Mahfouz's posthumous 'dreams' cause stir.
The cover of the recently published book "Dreams of Period of Recovery- The Last Dreams" carrying a photo of E Image Credit: The cover of an English edition of Mahfouz's "Dreams" published in 2007. Image Credit: Ramadan Al Sherbini, Correspondent
Cairo: Nine years after his death, Egypt's Nobel laureate Najib Mahfouz is at the heart of a fresh controversy triggered by the printing of a book touted by a publisher as the acclaimed writer's last work while some critics question its authenticity.
Earlier this month, the Egyptian publishing house Al Shurooq unveiled "Dreams of Period of Recovery - The Last Dreams", a book of concise vignettes, which the publisher said was based on previously unprinted "dreams" by Mahfouz.
At a ceremony launching the Arabic book this week, owner of Al Shurooq Ebrahim Al Muallem said that the "literary treasure" was found by Mahfouz's daughters in his private papers in May.
"They asked me to check if these dreams were not published before," Al Muallem said. In 2005, around 239 Mahfouzian "dreams", taking the form of uncannily terse tales, appeared in a book after they were serialised in the state-run Nisf Al Dunia magazine in the 1990s. The latest book features 297 more pieces, tackling humanitarian feelings and values of freedom and social justice.
Mahfouz, the only Arab writer to win the Nobel Prize for Literature, reportedly wrote them after he survived a 1994 a knife attack by an Islamist militant.
Al Muallem said after receiving the manuscripts from Mahfouz's daughters, he tasked a team of specialists to verify their authenticity.
"This phase of verification was followed by another based on presenting the manuscripts to those who were close friends of Mahfouz to give their own views... They all confirmed that these dreams are undoubtedly Mahfouzian creativity."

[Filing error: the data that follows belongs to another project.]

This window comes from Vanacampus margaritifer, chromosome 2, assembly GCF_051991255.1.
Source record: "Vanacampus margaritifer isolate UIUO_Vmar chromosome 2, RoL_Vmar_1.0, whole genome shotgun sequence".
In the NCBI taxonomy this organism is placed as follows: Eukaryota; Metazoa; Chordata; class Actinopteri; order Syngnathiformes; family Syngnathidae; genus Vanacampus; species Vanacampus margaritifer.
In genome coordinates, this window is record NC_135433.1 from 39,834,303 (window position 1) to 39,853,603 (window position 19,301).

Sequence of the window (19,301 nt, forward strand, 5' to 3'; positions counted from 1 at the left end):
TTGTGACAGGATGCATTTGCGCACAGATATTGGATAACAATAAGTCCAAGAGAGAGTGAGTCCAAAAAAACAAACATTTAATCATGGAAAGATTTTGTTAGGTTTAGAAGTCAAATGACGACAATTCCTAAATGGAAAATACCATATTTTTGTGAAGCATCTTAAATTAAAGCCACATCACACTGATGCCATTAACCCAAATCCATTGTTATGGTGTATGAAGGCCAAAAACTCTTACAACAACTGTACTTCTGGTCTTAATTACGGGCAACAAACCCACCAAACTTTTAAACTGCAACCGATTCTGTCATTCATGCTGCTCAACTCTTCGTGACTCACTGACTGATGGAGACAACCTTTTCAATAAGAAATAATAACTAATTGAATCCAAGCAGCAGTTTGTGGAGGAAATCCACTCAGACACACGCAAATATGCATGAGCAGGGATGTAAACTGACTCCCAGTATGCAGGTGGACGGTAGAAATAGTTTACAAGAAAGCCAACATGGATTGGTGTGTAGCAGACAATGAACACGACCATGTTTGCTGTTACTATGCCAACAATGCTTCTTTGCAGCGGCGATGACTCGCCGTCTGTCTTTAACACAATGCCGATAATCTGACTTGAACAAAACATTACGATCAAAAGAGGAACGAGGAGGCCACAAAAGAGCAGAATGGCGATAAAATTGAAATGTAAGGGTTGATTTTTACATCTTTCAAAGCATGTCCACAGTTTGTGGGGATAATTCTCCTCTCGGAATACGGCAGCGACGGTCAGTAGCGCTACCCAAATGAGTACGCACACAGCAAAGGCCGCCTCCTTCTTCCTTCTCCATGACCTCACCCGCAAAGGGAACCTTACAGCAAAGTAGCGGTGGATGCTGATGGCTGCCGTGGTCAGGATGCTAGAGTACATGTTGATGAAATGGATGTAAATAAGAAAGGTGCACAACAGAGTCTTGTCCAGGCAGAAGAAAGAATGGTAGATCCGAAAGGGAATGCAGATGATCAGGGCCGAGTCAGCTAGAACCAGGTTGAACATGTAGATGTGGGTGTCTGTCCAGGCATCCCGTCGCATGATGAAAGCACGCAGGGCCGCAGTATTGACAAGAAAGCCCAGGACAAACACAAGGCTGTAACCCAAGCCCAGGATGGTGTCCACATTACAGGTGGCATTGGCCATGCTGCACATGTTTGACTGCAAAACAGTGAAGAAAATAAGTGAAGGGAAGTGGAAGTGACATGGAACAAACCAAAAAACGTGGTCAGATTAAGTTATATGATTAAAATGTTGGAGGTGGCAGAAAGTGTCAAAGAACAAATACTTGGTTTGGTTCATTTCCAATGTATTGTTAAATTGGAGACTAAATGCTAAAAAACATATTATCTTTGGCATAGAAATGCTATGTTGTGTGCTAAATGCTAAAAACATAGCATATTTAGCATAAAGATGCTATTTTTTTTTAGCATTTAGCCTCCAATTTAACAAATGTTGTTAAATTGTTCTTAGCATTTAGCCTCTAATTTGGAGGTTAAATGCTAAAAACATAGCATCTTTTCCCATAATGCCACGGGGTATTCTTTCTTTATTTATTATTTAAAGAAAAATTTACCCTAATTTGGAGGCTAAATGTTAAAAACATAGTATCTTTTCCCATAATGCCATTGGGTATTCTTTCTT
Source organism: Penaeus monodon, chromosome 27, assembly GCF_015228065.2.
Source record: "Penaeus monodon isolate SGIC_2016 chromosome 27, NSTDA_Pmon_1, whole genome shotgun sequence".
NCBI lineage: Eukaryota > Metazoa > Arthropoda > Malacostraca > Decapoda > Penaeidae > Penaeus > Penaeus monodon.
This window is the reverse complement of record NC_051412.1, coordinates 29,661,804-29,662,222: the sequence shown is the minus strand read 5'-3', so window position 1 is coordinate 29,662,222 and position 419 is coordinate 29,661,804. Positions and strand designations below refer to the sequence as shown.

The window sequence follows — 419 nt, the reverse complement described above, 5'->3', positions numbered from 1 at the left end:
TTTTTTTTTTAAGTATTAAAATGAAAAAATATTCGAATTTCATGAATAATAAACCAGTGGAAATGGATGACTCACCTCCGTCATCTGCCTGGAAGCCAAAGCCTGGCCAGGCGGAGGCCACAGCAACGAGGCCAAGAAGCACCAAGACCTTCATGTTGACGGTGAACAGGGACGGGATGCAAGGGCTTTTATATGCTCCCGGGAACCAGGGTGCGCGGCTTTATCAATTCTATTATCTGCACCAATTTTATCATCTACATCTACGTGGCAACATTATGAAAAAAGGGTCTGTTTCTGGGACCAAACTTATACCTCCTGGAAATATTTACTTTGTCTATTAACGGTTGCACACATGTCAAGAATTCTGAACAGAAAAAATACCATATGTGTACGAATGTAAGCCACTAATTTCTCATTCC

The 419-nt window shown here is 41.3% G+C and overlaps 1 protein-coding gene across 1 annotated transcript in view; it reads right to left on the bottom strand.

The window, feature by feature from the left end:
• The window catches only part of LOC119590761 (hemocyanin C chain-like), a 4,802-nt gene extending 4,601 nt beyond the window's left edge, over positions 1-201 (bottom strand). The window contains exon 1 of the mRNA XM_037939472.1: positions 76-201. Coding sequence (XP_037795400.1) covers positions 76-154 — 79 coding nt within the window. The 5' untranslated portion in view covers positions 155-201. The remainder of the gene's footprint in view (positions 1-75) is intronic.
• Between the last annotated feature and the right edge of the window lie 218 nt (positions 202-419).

The publisher added that Mahfouz's secretary Sabri Mahmoud confirmed the latest pieces belonged to Mahfouz who "were satisfied with them and looked forward to have them published".
However, some critics have suggested the book is mediocre and even fake. One of them is Mohammad Zuhni. "I felt frustrated after reading these nightmares, which are unrelated to the creativity, that Mahfouz gave us in his previous 'dreams'," Zuhni said in a critique.
"During 12 years in Mahfouz's life, we read more than 200 dreams penned by him, only to be surprised that there were 300 previously unpublished dreams. If the first part of the dreams appeared over 12 years, why didn't Mahfouz publish the rest, although he was interested in keeping in touch with his readers?" he asked. "The latest dreams miss the magic, which no person other than Mahfouz could capture."
Other sceptics noticed that although the first part of the "dreams", published in Mahfouz's life, ended with a vignette numbered 239, the new collection opens with the "dream No 200".
"I don't know the cause of this discrepancy," Umm Kulthoum, one of Mahfouz's two daughters, said. "Yet, there is not a single dream in the new collection repeated from the first part," she said at the launch gala.
"It is impossible that we would harm the reputation of our father or our reputation by publishing a false work," she added. "'The Last Dreams' does not differ from the first part in terms of thoughts and philosophy of the Nobel laureate."
The publication of the contentious book coincided with Mahfouz's 104th birthday.
Mahfouz, who died in 2006 aged 94, is regarded as an innovator of Arabic fiction. During a career spanning around seven decades, he produced more than 40 novels and hundreds of short stories. Most of his works have turned into films and TV dramas.
[c] Al Nisr Publishing LLC 2015. All rights reserved. Provided by SyndiGate Media Inc. ( Syndigate.info ).
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|Publication:||Gulf News (United Arab Emirates)|
|Date:||Dec 19, 2015|
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